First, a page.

I want to offer up one more thing I learned in my studies this week. Verse 14 says that the elders of the church will pray over the sick and anoint them with oil. In his notes on this verse, Dr. Cain Hope Felder notes that this oil isn’t simply a ritual element that brings a nice smell or holy ambiance to the prayer session. The oil was a common medicinal remedy. Isaiah 1:6 talks about tending to bruises and sores with oil as a medical treatment. In the healing scene in Mark 6:13, oil, alongside prayer, is used to heal sick people. During the purification ritual, where a someone has been suffering from leprosy is examined to see if they are healed, oil was put on the right ear, thumb, and toe of the person who was healed in Leviticus 14:10, 12, 15-16. This scripture shows us that you can believe that prayer brings healing and also put your trust in the medicines of the era. And, it is part of the responsibility of the church to make sure that all who are suffering have access to the medicines that can help heal them.
Prayer and healing are both complicated and intrinsic to the life of the church. As Sarah continues with her internship this coming school year, she may be inviting you to participate in prayer and other form of spiritual practice. I hope you will take her up on that invitation. Because, the world needs a lot of healing right now. And, we can do our part in this healing by praying for each other and lifting up our songs of praise. May we be changed through these prayers.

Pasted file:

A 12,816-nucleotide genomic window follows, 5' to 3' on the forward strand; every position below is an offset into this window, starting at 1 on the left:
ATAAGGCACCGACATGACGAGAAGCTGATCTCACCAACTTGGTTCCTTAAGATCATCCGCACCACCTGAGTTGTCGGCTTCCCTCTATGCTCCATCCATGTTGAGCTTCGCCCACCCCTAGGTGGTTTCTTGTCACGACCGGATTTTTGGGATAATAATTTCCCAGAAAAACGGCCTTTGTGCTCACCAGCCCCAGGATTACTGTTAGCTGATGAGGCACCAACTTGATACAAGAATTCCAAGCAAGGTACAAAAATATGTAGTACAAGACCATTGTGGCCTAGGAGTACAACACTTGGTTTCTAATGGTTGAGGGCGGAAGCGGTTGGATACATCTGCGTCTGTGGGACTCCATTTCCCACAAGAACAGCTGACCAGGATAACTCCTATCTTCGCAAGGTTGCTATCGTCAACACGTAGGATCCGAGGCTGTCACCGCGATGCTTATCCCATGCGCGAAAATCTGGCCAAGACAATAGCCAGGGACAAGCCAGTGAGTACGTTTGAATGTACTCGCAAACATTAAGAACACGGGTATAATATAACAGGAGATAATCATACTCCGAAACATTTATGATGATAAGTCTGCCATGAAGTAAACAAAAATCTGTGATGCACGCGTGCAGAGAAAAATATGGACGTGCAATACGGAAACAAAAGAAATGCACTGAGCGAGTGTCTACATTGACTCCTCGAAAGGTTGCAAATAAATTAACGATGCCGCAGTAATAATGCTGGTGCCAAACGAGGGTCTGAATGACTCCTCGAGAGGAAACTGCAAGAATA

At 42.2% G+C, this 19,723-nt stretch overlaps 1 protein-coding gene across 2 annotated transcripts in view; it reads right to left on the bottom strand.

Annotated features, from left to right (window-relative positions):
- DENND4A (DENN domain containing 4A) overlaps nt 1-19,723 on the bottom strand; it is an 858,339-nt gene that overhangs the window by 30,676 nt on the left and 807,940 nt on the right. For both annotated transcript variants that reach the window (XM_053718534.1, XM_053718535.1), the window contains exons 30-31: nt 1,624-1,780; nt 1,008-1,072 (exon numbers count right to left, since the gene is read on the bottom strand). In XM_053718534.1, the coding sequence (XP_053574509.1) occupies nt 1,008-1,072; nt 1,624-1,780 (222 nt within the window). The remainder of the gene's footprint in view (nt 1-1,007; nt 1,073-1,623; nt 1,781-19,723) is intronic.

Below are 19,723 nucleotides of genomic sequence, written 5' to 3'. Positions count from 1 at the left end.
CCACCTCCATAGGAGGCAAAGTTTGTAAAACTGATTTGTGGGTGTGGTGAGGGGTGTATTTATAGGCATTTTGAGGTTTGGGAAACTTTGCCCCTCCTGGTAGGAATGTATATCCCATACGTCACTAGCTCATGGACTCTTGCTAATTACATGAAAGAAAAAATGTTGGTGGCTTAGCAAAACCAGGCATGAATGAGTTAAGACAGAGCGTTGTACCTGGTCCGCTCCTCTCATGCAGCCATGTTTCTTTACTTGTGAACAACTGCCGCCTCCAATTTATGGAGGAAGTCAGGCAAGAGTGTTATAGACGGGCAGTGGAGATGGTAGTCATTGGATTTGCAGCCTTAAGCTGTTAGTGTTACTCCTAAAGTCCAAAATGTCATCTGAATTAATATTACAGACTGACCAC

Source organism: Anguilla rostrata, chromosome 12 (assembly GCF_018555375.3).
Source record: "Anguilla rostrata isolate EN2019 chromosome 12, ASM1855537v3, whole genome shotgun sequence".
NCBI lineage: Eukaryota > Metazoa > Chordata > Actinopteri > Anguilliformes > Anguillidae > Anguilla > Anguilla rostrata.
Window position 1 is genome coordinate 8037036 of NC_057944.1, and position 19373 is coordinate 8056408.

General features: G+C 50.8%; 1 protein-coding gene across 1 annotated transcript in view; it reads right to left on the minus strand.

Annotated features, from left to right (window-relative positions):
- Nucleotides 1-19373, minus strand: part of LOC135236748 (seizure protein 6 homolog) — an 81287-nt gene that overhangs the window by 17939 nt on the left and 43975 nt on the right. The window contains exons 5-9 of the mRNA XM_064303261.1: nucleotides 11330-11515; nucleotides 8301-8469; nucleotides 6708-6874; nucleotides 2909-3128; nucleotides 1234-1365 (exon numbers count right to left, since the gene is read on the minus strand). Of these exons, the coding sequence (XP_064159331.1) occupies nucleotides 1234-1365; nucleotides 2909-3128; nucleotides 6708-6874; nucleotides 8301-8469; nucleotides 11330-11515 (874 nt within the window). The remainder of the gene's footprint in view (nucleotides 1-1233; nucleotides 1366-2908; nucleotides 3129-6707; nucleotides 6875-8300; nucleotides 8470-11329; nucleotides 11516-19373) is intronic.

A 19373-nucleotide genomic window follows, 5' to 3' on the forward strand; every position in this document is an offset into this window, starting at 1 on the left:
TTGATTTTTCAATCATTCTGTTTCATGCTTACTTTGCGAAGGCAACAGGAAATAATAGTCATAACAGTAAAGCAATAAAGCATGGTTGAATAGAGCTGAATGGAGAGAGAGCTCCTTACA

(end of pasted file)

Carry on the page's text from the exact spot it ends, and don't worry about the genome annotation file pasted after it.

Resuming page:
Resources consulted when writing this sermon:
Some images of the votives that people left in the temple of Aesclepius:
Cain Hope Felder, introduction to the book of James, The New Oxford Annotated Bible: The New Revised Standard Version with Apocryphya, ed. Michael Coogan (New York: Oxford University Press, 2001)
Noelle Damico, "Proper 21), Preaching God's Transforming Justice: A Lectionary Commentary, Year B Featuring 22 New Holy Days for Justice, Ronald J. Allen, Dale P. Andrews, and Dawn Ottoni- Wilhelm, eds. (Louisville: Westminster John Knox Press, 2011).
The entry on "oil" in The Harper Collins Bible Dictionary, primary ed. Paul J. Achtemeier (San Francisco: HarperSanFrancisco, 1996)
Pastor Chrissy is a native of East Tennessee. She and her wife moved to Maine from Illinois. She is a graduate of the Divinity School at Wake Forest University and Chicago Theological Seminary.